BeefTalk: The yellow, the green and anthrax |

BeefTalk: The yellow, the green and anthrax

Kris Ringwall, Beef Specialist, NDSU Extension Service

Last week, we were looking for grass, and this week we got it. If you listen carefully, you can hear the grass growing, tree buds starting to burst and the anthrax spores mingling.

Green definitely is back in style and the drabness of winter white is gone for the moment. This view is not new, and those who have walked the prairies know all too well the beauty that soon will explode across the northern Great Plains.

If one is not careful, you will find yourself singing the beautiful “The Yellow and the Green,” which was written in 1908 by Archibald E. Minard. Minard was one of the early birds at the North Dakota Agricultural College, which today is known as North Dakota State University.

The song starts out with: “Ho! a cheer for green and yellow, up with yellow and the green; they’re the shades that deck our prairies, far and wide with glorious sheen, fields of waving green in the spring-time, golden yellow in the fall-how the great high-arching heaven, looks and laughs upon it all!”

Wow, how true the words are. Those words return every spring and bless us as we go forth through another summer and on into the fall.

Tom Isern, a later bird at North Dakota State University, recalled some of Minard’s thoughts as he was writing the song. Minard said, “I had just come to North Dakota from the east in 1904 and had spent three weeks of 1905 in the harvest field, being No. 50 on the payroll of a big Grandin farm near Blanchard. It was my first experience in the wheat fields. My impressions were rather vivid: the throng of casual labor drifting in on freight cars, the endless yellow fields, the monotonous sweating labor from dawn until after dark and the mosquitoes and the prairie roses, the abundant eating and the wretched beds, all under a sky of marvelous height and swept with the most gorgeous sunsets I had ever seen.”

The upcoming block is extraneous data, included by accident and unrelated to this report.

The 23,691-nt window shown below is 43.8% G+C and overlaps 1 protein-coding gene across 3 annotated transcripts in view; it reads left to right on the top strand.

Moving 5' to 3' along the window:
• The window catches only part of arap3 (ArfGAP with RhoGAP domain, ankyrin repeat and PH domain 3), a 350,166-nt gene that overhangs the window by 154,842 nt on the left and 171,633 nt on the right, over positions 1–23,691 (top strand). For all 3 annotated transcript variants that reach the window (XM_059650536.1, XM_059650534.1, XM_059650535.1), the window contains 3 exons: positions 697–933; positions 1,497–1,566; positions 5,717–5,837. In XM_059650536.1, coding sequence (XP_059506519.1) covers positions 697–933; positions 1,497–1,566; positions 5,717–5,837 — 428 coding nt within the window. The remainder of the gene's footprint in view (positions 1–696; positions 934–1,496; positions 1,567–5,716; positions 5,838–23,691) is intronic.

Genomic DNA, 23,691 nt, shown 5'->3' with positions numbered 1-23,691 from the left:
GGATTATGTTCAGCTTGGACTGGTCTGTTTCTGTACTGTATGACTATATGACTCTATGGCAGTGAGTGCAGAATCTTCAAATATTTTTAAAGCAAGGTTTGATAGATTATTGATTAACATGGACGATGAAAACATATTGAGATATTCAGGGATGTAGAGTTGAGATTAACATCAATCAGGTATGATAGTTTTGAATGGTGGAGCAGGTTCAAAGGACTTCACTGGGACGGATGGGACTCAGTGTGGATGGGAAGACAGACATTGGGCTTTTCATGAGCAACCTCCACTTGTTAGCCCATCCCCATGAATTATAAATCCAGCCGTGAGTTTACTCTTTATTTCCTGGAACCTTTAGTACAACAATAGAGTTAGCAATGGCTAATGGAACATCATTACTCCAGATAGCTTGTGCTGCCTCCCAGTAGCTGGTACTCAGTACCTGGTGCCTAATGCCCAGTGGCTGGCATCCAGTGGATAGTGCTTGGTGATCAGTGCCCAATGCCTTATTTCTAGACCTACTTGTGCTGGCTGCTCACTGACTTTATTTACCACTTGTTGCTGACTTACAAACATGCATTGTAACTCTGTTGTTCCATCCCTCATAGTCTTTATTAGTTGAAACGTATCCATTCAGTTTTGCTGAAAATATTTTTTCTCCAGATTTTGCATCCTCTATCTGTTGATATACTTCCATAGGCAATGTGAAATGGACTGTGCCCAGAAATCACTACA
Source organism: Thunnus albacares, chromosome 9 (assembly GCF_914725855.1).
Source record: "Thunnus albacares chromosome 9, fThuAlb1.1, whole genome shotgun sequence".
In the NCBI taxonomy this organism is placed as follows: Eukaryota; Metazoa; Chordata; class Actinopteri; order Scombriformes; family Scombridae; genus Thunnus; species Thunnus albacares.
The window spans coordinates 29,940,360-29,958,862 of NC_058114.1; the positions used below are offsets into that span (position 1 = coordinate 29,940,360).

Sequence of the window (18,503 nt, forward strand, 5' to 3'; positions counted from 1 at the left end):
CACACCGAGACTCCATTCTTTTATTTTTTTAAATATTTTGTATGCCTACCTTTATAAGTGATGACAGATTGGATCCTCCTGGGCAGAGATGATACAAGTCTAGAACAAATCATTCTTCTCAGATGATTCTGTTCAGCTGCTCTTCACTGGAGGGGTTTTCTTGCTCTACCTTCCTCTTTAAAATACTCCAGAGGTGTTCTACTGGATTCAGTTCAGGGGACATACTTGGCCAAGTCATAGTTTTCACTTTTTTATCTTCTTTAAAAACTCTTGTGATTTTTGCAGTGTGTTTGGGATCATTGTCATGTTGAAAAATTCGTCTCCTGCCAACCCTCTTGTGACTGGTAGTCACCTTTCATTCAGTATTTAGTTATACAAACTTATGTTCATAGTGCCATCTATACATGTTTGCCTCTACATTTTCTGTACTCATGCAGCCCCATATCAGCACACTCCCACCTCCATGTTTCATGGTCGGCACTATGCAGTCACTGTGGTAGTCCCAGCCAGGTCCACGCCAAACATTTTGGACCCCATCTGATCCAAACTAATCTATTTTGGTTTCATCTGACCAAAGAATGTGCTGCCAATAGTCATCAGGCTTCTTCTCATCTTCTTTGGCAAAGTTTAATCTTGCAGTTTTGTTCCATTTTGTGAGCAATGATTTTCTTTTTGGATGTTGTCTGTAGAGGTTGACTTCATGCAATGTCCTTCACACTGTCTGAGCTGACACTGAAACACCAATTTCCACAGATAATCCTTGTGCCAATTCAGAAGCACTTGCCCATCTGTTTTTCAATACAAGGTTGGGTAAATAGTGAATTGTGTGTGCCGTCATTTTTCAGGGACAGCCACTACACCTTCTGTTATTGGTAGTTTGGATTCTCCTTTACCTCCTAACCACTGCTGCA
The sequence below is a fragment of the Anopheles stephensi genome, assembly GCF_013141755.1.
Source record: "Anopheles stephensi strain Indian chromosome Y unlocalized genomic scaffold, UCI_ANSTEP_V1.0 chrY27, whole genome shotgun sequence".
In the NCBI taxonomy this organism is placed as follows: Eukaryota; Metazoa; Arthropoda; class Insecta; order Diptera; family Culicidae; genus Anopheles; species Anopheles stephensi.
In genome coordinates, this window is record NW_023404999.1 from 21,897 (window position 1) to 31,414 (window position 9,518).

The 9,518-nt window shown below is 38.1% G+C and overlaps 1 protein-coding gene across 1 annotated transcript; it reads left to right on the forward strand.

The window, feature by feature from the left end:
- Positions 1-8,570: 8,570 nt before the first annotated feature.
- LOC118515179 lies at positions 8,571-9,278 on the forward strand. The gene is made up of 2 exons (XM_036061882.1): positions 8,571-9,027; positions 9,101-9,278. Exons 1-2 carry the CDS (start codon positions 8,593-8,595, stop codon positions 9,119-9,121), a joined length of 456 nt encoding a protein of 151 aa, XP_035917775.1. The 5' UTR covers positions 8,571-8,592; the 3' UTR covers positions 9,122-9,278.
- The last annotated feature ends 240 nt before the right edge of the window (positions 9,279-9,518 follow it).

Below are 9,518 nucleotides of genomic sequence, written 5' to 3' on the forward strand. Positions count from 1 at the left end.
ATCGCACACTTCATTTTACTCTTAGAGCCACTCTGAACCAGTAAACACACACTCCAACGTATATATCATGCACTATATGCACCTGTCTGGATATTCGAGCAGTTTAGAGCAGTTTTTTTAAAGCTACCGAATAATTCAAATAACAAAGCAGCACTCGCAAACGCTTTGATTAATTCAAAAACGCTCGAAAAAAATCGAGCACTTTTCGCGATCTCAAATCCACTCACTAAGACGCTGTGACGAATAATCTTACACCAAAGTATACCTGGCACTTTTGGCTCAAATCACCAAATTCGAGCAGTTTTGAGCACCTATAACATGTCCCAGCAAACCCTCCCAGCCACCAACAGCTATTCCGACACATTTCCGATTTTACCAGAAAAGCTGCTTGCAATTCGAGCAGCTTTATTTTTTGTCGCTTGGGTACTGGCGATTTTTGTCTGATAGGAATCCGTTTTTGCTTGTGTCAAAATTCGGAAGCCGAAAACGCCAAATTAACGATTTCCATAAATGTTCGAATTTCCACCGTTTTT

Not much has changed since then. Agriculture still is a hard, unpredictable life set around some of the most beautiful surroundings one can find.

Minard went on to write: “Here in autumn throng the nations, just to gather in the spoil, throng on freight cars from the cities, some to feast and some to toil, then the yellow grains flow eastward, and the yellow gold flows back; barren cities boast their plenty, and the prairies know no lack.”

A good summer is set, at least for those of us in the North Country, because the moisture is deep. The seeds are actively prepped and ready to seed. The calves have been gathered and are ready to work. This is the North Country and, perhaps, the saying is somewhat true that we can feed the world. However, some of this is just some nice thoughts on a very nice spring day.

The calves need to be worked, so one can sit only so long to ponder the beauty around us. We can’t forget the words of Minard when he said, “the monotonous sweating labor from dawn until after dark and the mosquitoes and the prairie roses, the abundant eating and the wretched beds.”

There is work to do, at least in the calf business. We never will get to those glorious fall harvests without proper calf management today. In fact, those beautiful yellow and green prairies can get rather ugly if a producer forgets to vaccinate the calves, or simply decides otherwise.

Dead calves, lying bloated in a sea of green and gold, still are dead. So get to work and vaccinate those calves. Now is the time to make sure all the calves are properly vaccinated and prepared to withstand the rigors of the world in the days ahead.

Calves will be gathered to implement herd health programs that assure economic opportunity. Plan ahead to develop a sound vaccination program in concert with your local veterinarian.

We certainly don’t want to forget about anthrax. If a herd is exposed to Bacillius anthracis and is not vaccinated, at least some of the cattle or other common domesticated livestock could develop the disease. Although uncommon, there are areas that have an increased risk for anthrax, so producers should contact their veterinarian to discuss appropriate managerial options.

Anthrax is a reportable disease that must be contained. All the cattle at the Dickinson Research Extension Center will be vaccinated for anthrax prior to spring turnout. Others should do the same.

May you find all your ear tags.

your comments are always welcome at for more information, contact the ndbcia office, 1041 state ave., dickinson, nd 58601, or go to on the internet.

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